The time has come for Easter eggs, hot cross buns, lamb roast dinners and Simnal cake, but have you ever wondered why we eat these particular foods towards the end of Lent?
Eggs have been linked to Easter for centuries partly because they symbolize new life, and because of their abundance as they traditionally must not be eaten during Lent. Eggs that were not used for hatching were available to be eaten preserved or hardboiled as Easter food. In northern England they were called ‘pace eggs’, ‘peace eggs’, or ‘paste eggs’, from pasche, the Latin-based medieval word for Easter. Until late in the 19th century children from poor families would go went from house to house asking in rhyme for eggs to celebrate the death of Jack o' Lent.
Eggs were decorated by various techniques, the simplest being to dye the egg a single colour the dye would ten be scratched away to leave a white pattern or an inscription. On Easter Monday crowds of children would gather play a game like conkers: two eggs would be tapped together, end to end, till the shell of one cracked, where upon it was forfeit to the owner of the uncracked egg. In some places children would roll coloured hardboiled eggs down a hillside, a sloping path, or the beach, until they cracked.. Some people attach religious symbolism to these customs, saying eggs were dyed red to honour the blood of Jesus, or rolled because of the stone rolled away from the tomb, or hidden in gardens because Mary Magdalen searched for Jesus in a garden
The tradition of the Easter bunny leaving a basket eggs on Easter Day comes from America where parents often hide eggs in the garden for children to hide. The idea of an egg-laying rabbit went to America in the 1700's through immigrants arriving from Germany. German tradition tells that the ‘Easter Hare’ comes by night to lay eggs for which children search. Children would make 'nests' before Easter with their caps and bonnets and if they were good the Easter bunny would leave them coloured eggs. The symbol of the hare also has its roots in paganism; It is believed that a symbol of the Anglo-Saxon Goddess of Spring Eostre was the hare. It was Eostre's sacred animal since it was a symbol of fertility and the rebirth of nature following winter. As rabbits are similar to hares and are very common everywhere, It is thought that Christians changed the symbol to the Easter bunny.
Hot Cross Buns
Another Easter tradition is the eating of hot cross buns on Good Friday spiced currant cakes with a cross marked on the top. The cross which is said to symbolise the Crucifixion also has a more ancient orgin as a pagan symbol. It was used by the Anglo-Saxons to indicate the four seasons on loaves baked for the vernal equinox to honour the goddess Eostre (probably the origins of the name Easter) and to discourage evil spirits that might prevent bread from rising.
As a Christian symbol, the buns derive from the ecclesiastical consecrated loaves given in churches as alms and to those who could not take communion. They were given by the priest to the people after the Mass, before the congregation was dismissed. They were to be kissed before being eaten. Protestant English monarchs saw the buns as a dangerous hold-over of Catholic belief in England, being baked from the dough used in making the communion wafer. Protestant England attempted to ban the sale of the buns by bakers but they were too popular, and instead Elizabeth I passed a law permitting bakeries to sell them, but only at Easter and Christmas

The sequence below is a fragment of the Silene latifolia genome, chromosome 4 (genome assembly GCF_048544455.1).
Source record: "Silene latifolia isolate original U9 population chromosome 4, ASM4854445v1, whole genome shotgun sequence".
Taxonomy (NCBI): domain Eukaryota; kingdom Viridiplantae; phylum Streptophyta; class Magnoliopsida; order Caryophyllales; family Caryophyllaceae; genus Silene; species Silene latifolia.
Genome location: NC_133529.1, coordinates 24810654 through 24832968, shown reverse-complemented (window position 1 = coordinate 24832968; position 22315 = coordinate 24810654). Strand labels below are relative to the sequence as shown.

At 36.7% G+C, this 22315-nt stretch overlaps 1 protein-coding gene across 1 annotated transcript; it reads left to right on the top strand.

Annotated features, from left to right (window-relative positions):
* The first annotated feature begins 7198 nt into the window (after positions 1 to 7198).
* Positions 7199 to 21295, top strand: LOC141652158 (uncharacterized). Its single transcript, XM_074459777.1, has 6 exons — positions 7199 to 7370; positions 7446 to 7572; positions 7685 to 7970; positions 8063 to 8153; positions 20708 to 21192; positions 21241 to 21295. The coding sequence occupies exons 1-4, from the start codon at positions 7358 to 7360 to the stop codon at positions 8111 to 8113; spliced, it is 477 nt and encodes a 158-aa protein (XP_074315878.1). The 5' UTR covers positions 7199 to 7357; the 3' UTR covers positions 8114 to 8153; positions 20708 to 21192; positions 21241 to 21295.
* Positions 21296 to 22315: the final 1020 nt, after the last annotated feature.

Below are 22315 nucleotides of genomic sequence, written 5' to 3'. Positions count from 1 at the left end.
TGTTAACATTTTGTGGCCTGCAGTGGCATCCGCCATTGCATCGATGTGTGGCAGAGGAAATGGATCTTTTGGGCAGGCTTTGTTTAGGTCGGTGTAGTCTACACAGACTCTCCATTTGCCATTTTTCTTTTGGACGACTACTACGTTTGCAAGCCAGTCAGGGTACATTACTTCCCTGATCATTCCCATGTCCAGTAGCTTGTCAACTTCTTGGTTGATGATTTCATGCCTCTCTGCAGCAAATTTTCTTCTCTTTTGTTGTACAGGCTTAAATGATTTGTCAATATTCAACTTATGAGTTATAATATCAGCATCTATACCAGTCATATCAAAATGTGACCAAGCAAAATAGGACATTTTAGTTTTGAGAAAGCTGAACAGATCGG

English folklore includes many superstitions surrounding hot cross buns. One of them says that buns baked and served on Good Friday will not spoil or become mouldy during the subsequent year. Another encourages keeping such a bun for medicinal purposes. A piece of it given to someone who is ill is said to help them recover. If taken on a sea voyage, hot cross buns are said to protect against shipwreck. If hung in the kitchen, they are said to protect against fires and ensure that all breads turn out perfectly.
Lamb is e associated with Easter for two reasons The first is that Christ became known as the Lamb of God in Christianity, atoning for the sins of man by his sacrifice on the cross. The idea of the "sacrificial lamb" is older one according to Jewish lore, the Israelites marked their doors with the blood of a lamb to prevent the Angel of Death killing their first born; their doors were therefore literally "passed over". Jewish temples began to sacrifice lambs ritually to mark the Passover. Lamb is also in season around this time.
Simnel cake is a light fruit cake, a bit like Christmas cake. It is covered in marzipan, toasted, and eaten during the Easter period. A layer of marzipan or almond paste is also baked into the middle of the cake. On the top of the cake, around the edge, are eleven marzipan balls to represent the true disciples of Jesus; excluding Judas. Sometimes Christ is also represented, by a ball placed at the centre. Simnel cakes originate from medieval times, they were originally a Mothering Sunday tradition, when young girls in service would make one to be taken home to their mothers on their day off. The word simnel probably came from the Latin word simila, meaning fine wheaten flour with which the cakes were made.